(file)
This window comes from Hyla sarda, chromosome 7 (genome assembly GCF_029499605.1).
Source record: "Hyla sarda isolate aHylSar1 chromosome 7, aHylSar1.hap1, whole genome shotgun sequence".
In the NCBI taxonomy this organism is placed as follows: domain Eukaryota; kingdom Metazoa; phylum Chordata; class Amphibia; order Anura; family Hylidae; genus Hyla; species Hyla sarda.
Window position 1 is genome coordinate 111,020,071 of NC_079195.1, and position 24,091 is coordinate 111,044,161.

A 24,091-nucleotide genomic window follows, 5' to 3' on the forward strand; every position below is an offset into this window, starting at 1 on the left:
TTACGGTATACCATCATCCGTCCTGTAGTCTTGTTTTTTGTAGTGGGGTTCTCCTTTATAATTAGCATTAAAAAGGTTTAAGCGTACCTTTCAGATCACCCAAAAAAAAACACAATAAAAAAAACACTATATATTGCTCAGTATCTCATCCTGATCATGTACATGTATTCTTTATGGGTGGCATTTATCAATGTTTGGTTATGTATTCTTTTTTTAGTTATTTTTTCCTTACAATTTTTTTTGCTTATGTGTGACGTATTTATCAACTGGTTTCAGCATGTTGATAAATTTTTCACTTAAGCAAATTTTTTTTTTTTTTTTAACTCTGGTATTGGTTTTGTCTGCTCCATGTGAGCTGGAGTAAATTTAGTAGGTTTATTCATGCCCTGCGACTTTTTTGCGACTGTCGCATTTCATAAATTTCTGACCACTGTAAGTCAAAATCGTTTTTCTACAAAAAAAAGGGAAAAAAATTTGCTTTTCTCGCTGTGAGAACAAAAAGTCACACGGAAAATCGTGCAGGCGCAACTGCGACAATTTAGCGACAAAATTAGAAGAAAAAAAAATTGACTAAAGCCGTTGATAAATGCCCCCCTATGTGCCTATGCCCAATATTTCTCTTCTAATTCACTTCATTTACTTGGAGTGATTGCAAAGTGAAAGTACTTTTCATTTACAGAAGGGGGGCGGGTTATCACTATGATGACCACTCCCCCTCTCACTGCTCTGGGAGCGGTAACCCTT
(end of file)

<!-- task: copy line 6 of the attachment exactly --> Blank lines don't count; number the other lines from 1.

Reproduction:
TTACGGTATACCATCATCCGTCCTGTAGTCTTGTTTTTTGTAGTGGGGTTCTCCTTTATAATTAGCATTAAAAAGGTTTAAGCGTACCTTTCAGATCACCCAAAAAAAAACACAATAAAAAAAACACTATATATTGCTCAGTATCTCATCCTGATCATGTACATGTATTCTTTATGGGTGGCATTTATCAATGTTTGGTTATGTATTCTTTTTTTAGTTATTTTTTCCTTACAATTTTTTTTGCTTATGTGTGACGTATTTATCAACTGGTTTCAGCATGTTGATAAATTTTTCACTTAAGCAAATTTTTTTTTTTTTTTTAACTCTGGTATTGGTTTTGTCTGCTCCATGTGAGCTGGAGTAAATTTAGTAGGTTTATTCATGCCCTGCGACTTTTTTGCGACTGTCGCATTTCATAAATTTCTGACCACTGTAAGTCAAAATCGTTTTTCTACAAAAAAAAGGGAAAAAAATTTGCTTTTCTCGCTGTGAGAACAAAAAGTCACACGGAAAATCGTGCAGGCGCAACTGCGACAATTTAGCGACAAAATTAGAAGAAAAAAAAATTGACTAAAGCCGTTGATAAATGCCCCCCTATGTGCCTATGCCCAATATTTCTCTTCTAATTCACTTCATTTACTTGGAGTGATTGCAAAGTGAAAGTACTTTTCATTTACAGAAGGGGGGCGGGTTATCACTATGATGACCACTCCCCCTCTCACTGCTCTGGGAGCGGTAACCCTT